Information Age (IA): The idea of federated identity technology has been around since the late 1990s. Why do you think it is going to take off in 2005?
Howard Schmidt (HS): From an industry perspective, those of us in the [IT security] industry recognise that we are right on the tipping point, on the cusp of moving to the next level.
We’ve done a lot of work in protecting our infrastructures, protecting against denial-of-service attacks, protecting against the traditional threats. So basically we’re looking at what more we can do to help out, and I think that looking at different ways of doing federated identity for the global industry is something that we all see the future in.
The technology has got easier, the ability to federate the technology has become easier, and there is the ability and the desire to do it not only on the enterprise side but also on the consumer side. What we’ve seen is now hackers are not as successful in attacking the enterprise, so they are moving to the path of least resistance – the consumer space.
IA: What was the tipping point for you?
HS: The tipping point for me was when I was at Microsoft and we got hacked. We got hacked because of poor password management of a user’s account. That gave someone an entry point to the corporate network. At that point we implemented smartcards for remote access, and now company-wide at Microsoft you have to use two-factor authentication in order to log in. [Such ‘strong authentication’ involves the use of two or more forms of identity like a fingerprint in conjunction with a password.]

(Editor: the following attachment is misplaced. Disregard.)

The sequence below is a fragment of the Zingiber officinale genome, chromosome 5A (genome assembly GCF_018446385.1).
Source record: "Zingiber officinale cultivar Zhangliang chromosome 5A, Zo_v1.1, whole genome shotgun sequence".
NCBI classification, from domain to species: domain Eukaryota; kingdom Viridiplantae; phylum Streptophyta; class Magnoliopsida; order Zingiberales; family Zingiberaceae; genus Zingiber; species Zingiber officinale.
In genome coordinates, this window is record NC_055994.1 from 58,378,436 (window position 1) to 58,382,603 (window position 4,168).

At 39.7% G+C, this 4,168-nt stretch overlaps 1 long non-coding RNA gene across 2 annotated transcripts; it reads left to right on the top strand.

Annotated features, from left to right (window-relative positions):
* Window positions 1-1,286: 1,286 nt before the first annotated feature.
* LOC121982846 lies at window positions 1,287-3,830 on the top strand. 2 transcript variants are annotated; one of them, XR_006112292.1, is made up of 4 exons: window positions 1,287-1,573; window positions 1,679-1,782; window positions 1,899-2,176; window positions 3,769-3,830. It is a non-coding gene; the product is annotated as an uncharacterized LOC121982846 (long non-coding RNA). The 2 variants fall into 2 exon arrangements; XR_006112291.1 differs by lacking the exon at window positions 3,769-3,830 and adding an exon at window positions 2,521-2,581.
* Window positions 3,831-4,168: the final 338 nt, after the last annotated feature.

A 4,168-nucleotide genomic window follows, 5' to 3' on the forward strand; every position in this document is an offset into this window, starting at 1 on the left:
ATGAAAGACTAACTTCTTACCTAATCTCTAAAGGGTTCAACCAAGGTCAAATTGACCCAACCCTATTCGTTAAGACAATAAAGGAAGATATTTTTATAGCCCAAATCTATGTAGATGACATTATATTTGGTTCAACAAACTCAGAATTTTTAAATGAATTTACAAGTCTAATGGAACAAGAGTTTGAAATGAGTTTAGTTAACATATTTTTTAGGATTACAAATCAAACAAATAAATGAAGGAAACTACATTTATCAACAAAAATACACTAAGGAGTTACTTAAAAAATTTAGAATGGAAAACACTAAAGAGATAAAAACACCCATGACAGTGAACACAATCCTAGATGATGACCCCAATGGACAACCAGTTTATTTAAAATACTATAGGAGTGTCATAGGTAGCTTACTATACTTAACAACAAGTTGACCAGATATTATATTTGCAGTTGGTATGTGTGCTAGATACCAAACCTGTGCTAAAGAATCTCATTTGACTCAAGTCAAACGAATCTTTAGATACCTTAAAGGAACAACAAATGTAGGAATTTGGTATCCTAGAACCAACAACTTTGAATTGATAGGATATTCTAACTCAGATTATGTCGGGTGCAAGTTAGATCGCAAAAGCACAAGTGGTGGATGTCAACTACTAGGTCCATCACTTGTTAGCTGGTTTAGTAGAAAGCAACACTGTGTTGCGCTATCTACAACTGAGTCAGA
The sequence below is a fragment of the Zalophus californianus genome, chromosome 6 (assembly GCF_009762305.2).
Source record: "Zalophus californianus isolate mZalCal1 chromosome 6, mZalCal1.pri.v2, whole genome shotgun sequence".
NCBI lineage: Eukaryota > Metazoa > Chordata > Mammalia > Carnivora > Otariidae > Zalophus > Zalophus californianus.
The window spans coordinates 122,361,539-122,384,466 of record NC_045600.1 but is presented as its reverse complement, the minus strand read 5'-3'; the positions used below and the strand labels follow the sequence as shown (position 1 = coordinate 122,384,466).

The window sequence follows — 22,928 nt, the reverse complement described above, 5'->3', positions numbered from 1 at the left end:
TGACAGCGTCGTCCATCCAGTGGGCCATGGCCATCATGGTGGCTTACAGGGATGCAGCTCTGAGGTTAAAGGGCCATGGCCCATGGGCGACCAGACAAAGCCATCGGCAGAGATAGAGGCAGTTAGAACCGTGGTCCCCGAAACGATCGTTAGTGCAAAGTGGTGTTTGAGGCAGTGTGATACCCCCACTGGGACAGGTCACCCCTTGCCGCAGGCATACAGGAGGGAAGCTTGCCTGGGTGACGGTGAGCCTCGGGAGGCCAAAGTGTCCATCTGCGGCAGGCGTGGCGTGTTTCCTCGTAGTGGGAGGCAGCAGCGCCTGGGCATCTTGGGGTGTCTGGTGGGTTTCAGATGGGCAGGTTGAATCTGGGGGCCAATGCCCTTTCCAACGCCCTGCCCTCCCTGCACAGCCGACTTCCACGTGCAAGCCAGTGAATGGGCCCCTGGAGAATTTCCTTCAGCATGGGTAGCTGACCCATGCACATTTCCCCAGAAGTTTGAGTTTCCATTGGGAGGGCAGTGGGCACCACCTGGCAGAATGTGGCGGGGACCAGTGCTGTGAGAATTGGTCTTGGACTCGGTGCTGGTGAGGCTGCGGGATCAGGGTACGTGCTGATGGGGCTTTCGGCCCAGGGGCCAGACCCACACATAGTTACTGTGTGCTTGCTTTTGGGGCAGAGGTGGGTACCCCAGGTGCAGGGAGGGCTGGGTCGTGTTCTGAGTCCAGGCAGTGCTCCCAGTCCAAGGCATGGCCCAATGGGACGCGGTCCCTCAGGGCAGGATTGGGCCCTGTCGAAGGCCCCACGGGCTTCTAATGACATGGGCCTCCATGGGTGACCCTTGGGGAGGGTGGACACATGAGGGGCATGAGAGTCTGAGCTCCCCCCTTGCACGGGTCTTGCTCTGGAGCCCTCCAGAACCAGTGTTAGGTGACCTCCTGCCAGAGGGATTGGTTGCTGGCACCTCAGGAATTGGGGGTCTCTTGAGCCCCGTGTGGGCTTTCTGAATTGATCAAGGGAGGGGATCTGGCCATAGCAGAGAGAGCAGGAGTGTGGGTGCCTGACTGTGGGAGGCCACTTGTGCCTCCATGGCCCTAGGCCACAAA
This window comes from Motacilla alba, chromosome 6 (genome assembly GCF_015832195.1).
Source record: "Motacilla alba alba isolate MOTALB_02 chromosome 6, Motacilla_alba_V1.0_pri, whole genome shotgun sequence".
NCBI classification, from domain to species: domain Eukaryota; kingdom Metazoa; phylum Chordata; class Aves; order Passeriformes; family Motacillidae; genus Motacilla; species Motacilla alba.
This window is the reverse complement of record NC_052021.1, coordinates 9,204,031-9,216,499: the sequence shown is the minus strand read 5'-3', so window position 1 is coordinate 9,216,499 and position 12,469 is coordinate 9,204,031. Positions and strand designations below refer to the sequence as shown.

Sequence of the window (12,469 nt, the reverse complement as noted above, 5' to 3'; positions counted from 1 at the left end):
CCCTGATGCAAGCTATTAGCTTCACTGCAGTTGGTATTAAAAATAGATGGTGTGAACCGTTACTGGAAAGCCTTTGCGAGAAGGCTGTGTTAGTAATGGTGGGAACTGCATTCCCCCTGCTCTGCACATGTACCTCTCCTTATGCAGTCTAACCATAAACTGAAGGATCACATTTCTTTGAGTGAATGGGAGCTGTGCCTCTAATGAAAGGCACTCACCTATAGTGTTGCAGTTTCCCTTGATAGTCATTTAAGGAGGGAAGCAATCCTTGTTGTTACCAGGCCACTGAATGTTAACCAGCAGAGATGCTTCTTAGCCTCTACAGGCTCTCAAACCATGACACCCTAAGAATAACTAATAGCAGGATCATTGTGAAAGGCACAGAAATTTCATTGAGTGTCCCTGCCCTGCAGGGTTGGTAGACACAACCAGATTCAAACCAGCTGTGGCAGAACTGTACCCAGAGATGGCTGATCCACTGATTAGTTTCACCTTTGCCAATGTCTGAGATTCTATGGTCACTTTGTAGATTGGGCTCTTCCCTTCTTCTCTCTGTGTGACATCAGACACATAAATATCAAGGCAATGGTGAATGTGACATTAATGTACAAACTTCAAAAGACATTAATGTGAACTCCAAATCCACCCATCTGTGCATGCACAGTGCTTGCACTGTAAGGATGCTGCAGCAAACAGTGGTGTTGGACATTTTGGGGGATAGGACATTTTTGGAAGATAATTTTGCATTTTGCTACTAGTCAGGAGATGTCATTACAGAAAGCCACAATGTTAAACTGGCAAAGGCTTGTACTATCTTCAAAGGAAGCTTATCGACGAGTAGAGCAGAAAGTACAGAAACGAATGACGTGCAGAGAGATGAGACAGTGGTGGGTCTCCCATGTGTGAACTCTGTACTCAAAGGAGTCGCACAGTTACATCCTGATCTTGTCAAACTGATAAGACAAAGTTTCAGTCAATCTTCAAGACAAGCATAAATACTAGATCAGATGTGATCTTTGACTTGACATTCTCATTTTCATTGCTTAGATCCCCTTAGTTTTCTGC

IA: How do you see the federated network spreading from big names like eBay or AOL into those mid-level enterprises that are not household names?
HS: The analogy I draw is with the spread of credit and cash cards. Previously, you had to use your card in your bank’s machines or perhaps it was accepted in a few other places. Now I don’t even need to buy euros when I travel – I know that somewhere there will be a machine that is part of the network. And that is how it will spread to smaller enterprises.
IA: But of course security is not just a technological problem. How do businesses need to change their processes to go from being a trustworthy enterprise to a trusted enterprise?
HS: I look back to the old model of software development. There used to be a time when software developers would create something and thrust it upon their customers. The attitude would be: “Here’s what we’re giving to you, now use it.” And the response was often: “But we didn’t want it.”
Now that model’s changed. Vendors are coming to us and asking what we want in the next generation of their products. I think that’s the same thing that’s changed in the successful models of ecommerce – don’t shove something on people; let them tell you what they want and go build it for them.
IA: You have pointed out in presentations that two thirds of CIOs are linking up security to business processes. What can the rest do to convince their colleagues to take the threat seriously?